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The couple’s previous home had been a three-story townhome in Rice Military. Nowadays, they are glad to be in a traditional, two-story amidst the neighborly atmosphere of the Heights. “We love our neighbors,” says one of the homeowners. “We recently became godparents to the young daughter of one of our neighbors, and since we purchased this lot from my godfather who lives next door, to us, this is a very special block.” It’s clear the couple treasures family connections. Many furnishings in the home are family heirlooms, including several paintings, a rocking chair and a hope chest. The couple also enjoys buying furniture and art while on vacations and shipping it home. To pull together the look of their home, the owners worked with Brett Duhon of Boxwood Interiors to establish décor themes, but admit they have made adjustments to the look after settling in.

BELOW: The back courtyard features a French Quarter look with brick laid in a herringbone pattern, strings of lights overhead and French ironwork hung on the wall (a New Orleans find). Joaquin Renteria made the zinc-topped dining table; the chairs were sourced from Restoration Hardware and Thompson & Hanson.. RIGHT: The homeowners purchased the iron wall art and antique shutters during trips to New Orleans. The wicker furniture is from Smith & Hawken, while a glass-topped antique urn between the chairs functions as a side table.

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Grand Central Kitchen The owners made the kitchen the center of home, as they love to entertain. The generous kitchen functions as the hub of the first floor. The large island handles plenty of food prep, and often serves as a buffet for family-style gatherings. The deep farmhouse sink handles piles of dishes, while the Cambria quartz countertops continue to shine after countless cleanups. The homeowners desired a balanced design for the muchused kitchen. “I like that your eye doesn’t stop in one place, but the space works as a whole,” says one of the owners. And while they have both a formal dining room and a comfortable breakfast area, the couple takes advantage of their outdoor dining room more than any other option. The couples’ two pugs, Samson and Buttercup, were considered with the choice of flooring on the first level. The floors are engineered walnut with a distressed and varied finish to allow for wear. The owners also chose to put sisal on stairs to make it easier for the dogs to get up and down the staircase.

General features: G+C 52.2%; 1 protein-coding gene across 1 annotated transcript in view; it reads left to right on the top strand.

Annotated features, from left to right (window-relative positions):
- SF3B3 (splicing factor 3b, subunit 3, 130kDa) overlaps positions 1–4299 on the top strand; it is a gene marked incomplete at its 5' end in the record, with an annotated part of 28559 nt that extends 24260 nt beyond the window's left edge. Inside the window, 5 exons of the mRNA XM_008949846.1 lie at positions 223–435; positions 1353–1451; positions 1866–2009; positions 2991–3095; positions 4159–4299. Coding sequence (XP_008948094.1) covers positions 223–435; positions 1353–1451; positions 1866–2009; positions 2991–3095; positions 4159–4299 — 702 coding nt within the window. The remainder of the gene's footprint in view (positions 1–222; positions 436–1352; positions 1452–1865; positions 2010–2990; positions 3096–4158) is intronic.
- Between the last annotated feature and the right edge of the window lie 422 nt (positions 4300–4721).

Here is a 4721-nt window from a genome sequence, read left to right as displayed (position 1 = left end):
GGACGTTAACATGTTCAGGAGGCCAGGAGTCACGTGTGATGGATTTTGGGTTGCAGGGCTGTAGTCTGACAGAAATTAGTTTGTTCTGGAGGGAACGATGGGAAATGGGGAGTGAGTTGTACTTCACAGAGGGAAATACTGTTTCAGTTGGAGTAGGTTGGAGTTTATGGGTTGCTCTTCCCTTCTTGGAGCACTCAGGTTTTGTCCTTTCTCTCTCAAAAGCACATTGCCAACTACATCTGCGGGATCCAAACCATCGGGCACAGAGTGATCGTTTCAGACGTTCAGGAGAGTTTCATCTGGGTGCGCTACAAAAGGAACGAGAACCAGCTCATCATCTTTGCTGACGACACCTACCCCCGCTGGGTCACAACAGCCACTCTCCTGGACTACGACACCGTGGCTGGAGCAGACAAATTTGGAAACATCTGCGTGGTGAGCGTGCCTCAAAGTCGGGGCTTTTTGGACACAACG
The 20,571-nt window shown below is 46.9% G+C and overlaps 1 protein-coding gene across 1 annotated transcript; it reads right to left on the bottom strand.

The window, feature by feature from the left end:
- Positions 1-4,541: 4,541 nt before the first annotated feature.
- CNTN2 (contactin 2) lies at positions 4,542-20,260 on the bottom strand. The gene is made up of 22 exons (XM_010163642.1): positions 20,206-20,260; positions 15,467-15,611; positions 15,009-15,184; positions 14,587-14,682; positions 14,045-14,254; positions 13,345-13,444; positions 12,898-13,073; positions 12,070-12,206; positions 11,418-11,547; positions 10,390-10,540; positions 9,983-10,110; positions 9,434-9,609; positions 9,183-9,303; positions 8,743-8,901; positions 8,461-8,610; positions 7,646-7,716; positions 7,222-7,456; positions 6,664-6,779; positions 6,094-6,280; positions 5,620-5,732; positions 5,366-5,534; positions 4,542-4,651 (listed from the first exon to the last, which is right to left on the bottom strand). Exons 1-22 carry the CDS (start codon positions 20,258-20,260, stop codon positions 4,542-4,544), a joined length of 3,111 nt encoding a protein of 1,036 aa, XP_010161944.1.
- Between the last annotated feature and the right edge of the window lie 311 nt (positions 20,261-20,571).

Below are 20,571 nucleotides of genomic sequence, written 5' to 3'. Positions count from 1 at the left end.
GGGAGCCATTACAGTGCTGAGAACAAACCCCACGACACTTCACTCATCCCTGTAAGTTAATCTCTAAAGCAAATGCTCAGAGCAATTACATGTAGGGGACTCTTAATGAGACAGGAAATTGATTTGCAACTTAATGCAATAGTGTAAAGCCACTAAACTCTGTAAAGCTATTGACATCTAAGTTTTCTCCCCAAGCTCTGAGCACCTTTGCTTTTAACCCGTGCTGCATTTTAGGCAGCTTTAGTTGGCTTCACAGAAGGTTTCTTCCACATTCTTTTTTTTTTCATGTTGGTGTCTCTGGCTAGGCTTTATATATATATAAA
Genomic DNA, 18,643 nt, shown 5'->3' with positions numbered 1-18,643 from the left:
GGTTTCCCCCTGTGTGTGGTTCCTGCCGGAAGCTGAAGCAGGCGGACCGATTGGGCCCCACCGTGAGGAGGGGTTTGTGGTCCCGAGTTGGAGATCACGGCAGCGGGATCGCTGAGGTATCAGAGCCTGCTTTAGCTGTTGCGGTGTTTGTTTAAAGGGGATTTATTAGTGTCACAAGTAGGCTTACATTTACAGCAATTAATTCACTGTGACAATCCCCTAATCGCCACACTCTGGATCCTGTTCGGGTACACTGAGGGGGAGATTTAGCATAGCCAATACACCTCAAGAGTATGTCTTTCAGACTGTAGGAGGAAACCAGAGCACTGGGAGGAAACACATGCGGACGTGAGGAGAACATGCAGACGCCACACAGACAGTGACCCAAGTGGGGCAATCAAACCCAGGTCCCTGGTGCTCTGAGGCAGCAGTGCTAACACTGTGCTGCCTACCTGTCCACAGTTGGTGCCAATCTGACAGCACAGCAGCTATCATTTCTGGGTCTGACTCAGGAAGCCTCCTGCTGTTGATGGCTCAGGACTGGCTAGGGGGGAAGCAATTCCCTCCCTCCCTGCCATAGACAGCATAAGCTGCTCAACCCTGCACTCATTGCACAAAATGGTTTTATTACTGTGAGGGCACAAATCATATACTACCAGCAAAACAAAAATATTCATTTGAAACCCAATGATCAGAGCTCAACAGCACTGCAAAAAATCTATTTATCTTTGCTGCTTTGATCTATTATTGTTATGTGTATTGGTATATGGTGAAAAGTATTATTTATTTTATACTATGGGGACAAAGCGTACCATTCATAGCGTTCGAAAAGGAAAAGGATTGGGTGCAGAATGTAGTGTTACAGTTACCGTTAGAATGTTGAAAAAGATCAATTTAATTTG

BELOW: Craftsman Joaquin Renteria made the kitchen table with antique barn wood to go with the set of heirloom antique English pub chairs and 19th Century Swedish bench. The chandelier was a wedding gift from one of the homeowner’s grandfather to his grandmother. RIGHT: Cambria quartz countertops in Sussex (on island) and Hyde Park provide resilience and beauty. The roomy farmhouse sink and faucet, both by Kohler, handles heaps of dishes. The off-white subway tile backsplash gets an Italian accent from the decorative tile piece behind cooktop, imported from Florence, Italy. All appliances are GE Monogram.

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A New Classic The homeowners selected neutral colors for the walls and finishes throughout the home. “I was raised with the idea that you decorate with art,” says one of the owners. The use of a timeless, classic foundation both inside and out allows the unique pieces in their collections to stand out, but not overwhelm. “We wanted our home to look decorated, but still feel homey and warm,” says one of the homeowners. “When our friends bring their kids over we don’t have to worry about anything getting broken.”

Resources Builder: David Weekley Custom Homes, 800.758.3238 Landscaper: Strong Landscaping, 832.567.6561 Interior Design: Boxwood Interiors, 713.528.1501 Custom furniture & decorative items: Joaquin Renteria, Fine Finishes & More, 832.277.4521 Outdoor furnishings: Shannon’s Patio, 713.237.6060 Antique prints: The Antiquarium, 713.622.7531

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house & home| February 2012 | houseandhomeonline.com STORY BY SANDRA COOK • PHOTOGRAPHY BY RAYMOND ALDERETE 54 Floors throughout the fir...